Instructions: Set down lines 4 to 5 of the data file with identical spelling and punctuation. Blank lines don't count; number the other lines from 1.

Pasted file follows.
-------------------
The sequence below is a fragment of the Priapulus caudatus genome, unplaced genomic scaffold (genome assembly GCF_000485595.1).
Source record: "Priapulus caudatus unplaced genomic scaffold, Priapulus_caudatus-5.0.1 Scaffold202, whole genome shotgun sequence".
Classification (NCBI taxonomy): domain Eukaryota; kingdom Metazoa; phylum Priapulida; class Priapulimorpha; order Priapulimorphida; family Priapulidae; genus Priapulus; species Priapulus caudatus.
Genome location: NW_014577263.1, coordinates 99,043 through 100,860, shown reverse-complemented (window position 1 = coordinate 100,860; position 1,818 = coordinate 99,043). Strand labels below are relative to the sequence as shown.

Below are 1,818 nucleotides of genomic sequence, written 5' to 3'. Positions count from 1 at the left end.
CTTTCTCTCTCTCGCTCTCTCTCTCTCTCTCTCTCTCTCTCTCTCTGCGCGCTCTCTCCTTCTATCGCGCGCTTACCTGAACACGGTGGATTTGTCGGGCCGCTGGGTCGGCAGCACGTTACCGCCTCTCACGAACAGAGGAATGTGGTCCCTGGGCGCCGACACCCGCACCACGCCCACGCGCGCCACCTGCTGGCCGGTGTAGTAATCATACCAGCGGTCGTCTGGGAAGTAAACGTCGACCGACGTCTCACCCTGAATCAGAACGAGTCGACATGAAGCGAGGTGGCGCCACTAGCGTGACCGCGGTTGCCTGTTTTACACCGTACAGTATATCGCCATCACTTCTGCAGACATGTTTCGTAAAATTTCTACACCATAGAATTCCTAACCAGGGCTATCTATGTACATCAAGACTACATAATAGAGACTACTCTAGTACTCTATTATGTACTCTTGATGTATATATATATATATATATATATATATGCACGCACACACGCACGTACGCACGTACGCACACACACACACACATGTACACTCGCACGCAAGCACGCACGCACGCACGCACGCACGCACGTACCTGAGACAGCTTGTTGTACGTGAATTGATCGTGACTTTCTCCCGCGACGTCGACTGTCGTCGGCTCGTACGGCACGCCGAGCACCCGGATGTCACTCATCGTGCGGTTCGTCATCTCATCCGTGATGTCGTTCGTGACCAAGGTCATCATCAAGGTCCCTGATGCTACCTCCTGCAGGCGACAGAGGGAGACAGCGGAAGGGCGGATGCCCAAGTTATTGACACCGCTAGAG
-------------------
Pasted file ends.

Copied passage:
Genome location: NW_014577263.1, coordinates 99,043 through 100,860, shown reverse-complemented (window position 1 = coordinate 100,860; position 1,818 = coordinate 99,043). Strand labels below are relative to the sequence as shown.

Below are 1,818 nucleotides of genomic sequence, written 5' to 3'. Positions count from 1 at the left end.